Since news hit the street that Schwab is turning its back on its YieldPlus bond fund investors who have large losses, investment advisors have begun to vocalize their anger with San Francisco-based Schwab.
A story in InvestmentNews that broke this week quotes a number of investment advisors who said they’ll think hard next time before placing clients in a Schwab fund.
Richard Schroeder, an executive with Amherst, N.Y.-based Schroeder Braxton & Vogt Inc., told InvestmentNews that he doesn’t think Schwab is handling the situation properly.
“We’re just not comfortable with their fund management arm,” Mr. Schroeder told InvestmentNews. “We don’t give second chances.”
Bloomberg reported earlier this month that Schwab is offering decent settlements to YieldPlus investors with smaller losses, but is offering less than 20 cents on the dollar to investors whose losses top $50,000.
Schwab billed its YieldPlus Fund as a safe alternative to cash, but that safety was a charade: Kimon Daifotis, the YieldPlus Fund portfolio manager, put increasing portions of the fund’s assets into higher-yielding, but higher risk asset-backed and mortgage-backed securities. That strategy put the fund at risk for a huge failure, which began last summer when the subprime lending credit crisis rocked Wall Street.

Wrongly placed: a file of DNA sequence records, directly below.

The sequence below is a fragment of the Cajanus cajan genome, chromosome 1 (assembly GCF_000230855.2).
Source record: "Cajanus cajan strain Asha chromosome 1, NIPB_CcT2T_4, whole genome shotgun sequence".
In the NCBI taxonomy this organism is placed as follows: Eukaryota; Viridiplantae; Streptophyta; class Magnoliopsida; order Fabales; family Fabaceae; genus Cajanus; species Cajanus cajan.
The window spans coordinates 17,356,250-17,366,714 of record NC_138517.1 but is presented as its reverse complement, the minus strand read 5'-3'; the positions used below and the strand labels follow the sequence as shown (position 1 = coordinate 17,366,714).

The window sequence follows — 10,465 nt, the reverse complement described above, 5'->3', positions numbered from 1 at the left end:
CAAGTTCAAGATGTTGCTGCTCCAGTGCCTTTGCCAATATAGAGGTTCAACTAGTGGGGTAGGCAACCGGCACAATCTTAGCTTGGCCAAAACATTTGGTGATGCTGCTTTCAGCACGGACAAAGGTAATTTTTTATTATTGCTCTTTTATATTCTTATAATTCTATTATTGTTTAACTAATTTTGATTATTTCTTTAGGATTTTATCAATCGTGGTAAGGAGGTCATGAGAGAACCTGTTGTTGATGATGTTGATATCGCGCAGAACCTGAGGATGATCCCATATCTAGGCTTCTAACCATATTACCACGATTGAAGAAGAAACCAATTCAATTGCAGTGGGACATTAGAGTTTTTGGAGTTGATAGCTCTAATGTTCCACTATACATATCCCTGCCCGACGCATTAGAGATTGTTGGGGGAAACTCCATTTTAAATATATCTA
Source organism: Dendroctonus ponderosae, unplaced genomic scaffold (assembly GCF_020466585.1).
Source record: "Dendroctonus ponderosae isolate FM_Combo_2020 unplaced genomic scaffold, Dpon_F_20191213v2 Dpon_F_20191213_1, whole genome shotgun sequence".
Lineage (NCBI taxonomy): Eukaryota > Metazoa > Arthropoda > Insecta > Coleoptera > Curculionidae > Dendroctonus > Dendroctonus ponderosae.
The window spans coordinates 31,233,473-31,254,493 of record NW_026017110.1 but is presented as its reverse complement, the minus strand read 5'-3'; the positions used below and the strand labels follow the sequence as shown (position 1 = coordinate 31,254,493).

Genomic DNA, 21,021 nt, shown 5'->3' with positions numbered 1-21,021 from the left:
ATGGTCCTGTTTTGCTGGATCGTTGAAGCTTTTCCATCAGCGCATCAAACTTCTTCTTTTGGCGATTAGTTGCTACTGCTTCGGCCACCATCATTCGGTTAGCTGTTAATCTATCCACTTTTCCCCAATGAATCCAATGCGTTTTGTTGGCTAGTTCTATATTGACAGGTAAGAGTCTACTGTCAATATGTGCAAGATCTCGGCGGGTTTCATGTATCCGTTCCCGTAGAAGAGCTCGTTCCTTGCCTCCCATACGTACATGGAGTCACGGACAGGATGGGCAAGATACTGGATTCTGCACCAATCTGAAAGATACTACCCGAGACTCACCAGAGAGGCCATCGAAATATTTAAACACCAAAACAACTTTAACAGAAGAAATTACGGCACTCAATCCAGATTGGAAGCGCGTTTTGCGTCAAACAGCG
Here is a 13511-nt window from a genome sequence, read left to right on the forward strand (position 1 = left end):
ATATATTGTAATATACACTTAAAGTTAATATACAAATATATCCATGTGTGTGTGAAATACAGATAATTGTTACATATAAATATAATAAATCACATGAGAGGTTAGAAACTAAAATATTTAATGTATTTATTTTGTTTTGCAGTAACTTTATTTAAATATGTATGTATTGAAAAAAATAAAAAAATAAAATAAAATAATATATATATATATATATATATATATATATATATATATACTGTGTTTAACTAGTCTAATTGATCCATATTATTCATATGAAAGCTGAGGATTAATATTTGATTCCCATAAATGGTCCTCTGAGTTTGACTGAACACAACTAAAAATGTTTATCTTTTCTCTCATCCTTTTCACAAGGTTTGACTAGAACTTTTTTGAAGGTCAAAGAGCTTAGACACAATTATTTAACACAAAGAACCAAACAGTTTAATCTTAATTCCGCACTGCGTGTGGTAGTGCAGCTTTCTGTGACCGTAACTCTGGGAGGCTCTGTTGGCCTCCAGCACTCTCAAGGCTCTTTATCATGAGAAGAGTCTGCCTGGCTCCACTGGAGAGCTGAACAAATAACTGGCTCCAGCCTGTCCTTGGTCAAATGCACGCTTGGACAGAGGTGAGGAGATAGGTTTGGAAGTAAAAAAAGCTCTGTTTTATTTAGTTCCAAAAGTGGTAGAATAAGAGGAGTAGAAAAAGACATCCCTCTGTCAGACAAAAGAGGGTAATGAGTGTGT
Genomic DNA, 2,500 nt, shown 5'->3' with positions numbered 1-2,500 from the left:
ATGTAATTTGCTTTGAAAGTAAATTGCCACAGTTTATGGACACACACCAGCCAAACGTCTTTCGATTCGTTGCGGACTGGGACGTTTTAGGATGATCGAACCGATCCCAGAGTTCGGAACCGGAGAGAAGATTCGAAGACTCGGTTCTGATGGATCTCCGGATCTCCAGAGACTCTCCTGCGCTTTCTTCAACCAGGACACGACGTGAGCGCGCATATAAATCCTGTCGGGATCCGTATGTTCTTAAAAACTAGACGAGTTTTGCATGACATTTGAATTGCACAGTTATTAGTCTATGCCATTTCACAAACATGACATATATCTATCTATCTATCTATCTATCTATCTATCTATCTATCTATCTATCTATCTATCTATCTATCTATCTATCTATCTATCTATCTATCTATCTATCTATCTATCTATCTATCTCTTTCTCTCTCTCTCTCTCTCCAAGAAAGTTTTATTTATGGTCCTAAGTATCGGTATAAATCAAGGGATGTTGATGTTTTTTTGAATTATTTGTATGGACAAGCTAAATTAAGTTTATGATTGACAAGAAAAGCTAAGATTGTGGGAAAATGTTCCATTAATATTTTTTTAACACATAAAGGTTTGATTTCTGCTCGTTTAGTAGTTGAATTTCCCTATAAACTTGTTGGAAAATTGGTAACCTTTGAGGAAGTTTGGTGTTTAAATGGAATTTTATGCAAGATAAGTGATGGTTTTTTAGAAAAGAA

Vernon Litigation Group and the Thomas F. Shine law firms are reaching out to investment advisors to help them get the best results possible for their investor clients. Vernon Litigation Group and Thomas F. Shine were the first to file an investor claim naming Daifotis as an individual defendant.
Investors who’ve lost more than $50,000 should consider opting out of the many class-action lawsuits that have been filed and instead consider pursuing an individual arbitration claim with FINRA, the Financial Industry Regulatory Authority.